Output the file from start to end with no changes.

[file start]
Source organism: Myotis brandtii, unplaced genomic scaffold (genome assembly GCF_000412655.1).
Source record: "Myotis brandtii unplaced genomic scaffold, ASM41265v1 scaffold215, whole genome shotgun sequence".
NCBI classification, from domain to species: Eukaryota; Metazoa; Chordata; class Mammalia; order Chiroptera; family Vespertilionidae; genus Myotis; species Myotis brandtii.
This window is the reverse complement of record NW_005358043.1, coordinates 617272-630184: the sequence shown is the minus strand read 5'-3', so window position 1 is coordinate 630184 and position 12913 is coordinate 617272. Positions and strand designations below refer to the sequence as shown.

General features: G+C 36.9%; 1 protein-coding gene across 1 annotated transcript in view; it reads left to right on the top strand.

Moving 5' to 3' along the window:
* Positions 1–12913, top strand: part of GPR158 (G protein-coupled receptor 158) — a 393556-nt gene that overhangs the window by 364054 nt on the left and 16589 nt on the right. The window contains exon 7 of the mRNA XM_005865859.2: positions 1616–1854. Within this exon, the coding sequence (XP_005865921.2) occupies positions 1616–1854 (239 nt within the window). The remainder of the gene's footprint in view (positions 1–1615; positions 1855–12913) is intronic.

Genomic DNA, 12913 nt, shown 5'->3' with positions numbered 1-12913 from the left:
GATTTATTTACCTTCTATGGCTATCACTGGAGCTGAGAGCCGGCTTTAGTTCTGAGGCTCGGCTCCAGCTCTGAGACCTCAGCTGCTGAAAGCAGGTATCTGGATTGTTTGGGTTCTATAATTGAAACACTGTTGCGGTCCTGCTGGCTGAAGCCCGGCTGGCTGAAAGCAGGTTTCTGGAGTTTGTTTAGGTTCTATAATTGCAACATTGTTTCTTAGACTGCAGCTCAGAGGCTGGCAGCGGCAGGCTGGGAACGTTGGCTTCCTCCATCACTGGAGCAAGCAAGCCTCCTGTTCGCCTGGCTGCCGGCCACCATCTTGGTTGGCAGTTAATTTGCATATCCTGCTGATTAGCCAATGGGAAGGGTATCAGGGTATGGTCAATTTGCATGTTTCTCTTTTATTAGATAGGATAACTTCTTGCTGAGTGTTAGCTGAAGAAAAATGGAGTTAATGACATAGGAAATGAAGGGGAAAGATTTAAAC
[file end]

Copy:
Source organism: Myotis brandtii, unplaced genomic scaffold (genome assembly GCF_000412655.1).
Source record: "Myotis brandtii unplaced genomic scaffold, ASM41265v1 scaffold215, whole genome shotgun sequence".
NCBI classification, from domain to species: Eukaryota; Metazoa; Chordata; class Mammalia; order Chiroptera; family Vespertilionidae; genus Myotis; species Myotis brandtii.
This window is the reverse complement of record NW_005358043.1, coordinates 617272-630184: the sequence shown is the minus strand read 5'-3', so window position 1 is coordinate 630184 and position 12913 is coordinate 617272. Positions and strand designations below refer to the sequence as shown.

General features: G+C 36.9%; 1 protein-coding gene across 1 annotated transcript in view; it reads left to right on the top strand.

Moving 5' to 3' along the window:
* Positions 1–12913, top strand: part of GPR158 (G protein-coupled receptor 158) — a 393556-nt gene that overhangs the window by 364054 nt on the left and 16589 nt on the right. The window contains exon 7 of the mRNA XM_005865859.2: positions 1616–1854. Within this exon, the coding sequence (XP_005865921.2) occupies positions 1616–1854 (239 nt within the window). The remainder of the gene's footprint in view (positions 1–1615; positions 1855–12913) is intronic.

Genomic DNA, 12913 nt, shown 5'->3' with positions numbered 1-12913 from the left:
GATTTATTTACCTTCTATGGCTATCACTGGAGCTGAGAGCCGGCTTTAGTTCTGAGGCTCGGCTCCAGCTCTGAGACCTCAGCTGCTGAAAGCAGGTATCTGGATTGTTTGGGTTCTATAATTGAAACACTGTTGCGGTCCTGCTGGCTGAAGCCCGGCTGGCTGAAAGCAGGTTTCTGGAGTTTGTTTAGGTTCTATAATTGCAACATTGTTTCTTAGACTGCAGCTCAGAGGCTGGCAGCGGCAGGCTGGGAACGTTGGCTTCCTCCATCACTGGAGCAAGCAAGCCTCCTGTTCGCCTGGCTGCCGGCCACCATCTTGGTTGGCAGTTAATTTGCATATCCTGCTGATTAGCCAATGGGAAGGGTATCAGGGTATGGTCAATTTGCATGTTTCTCTTTTATTAGATAGGATAACTTCTTGCTGAGTGTTAGCTGAAGAAAAATGGAGTTAATGACATAGGAAATGAAGGGGAAAGATTTAAAC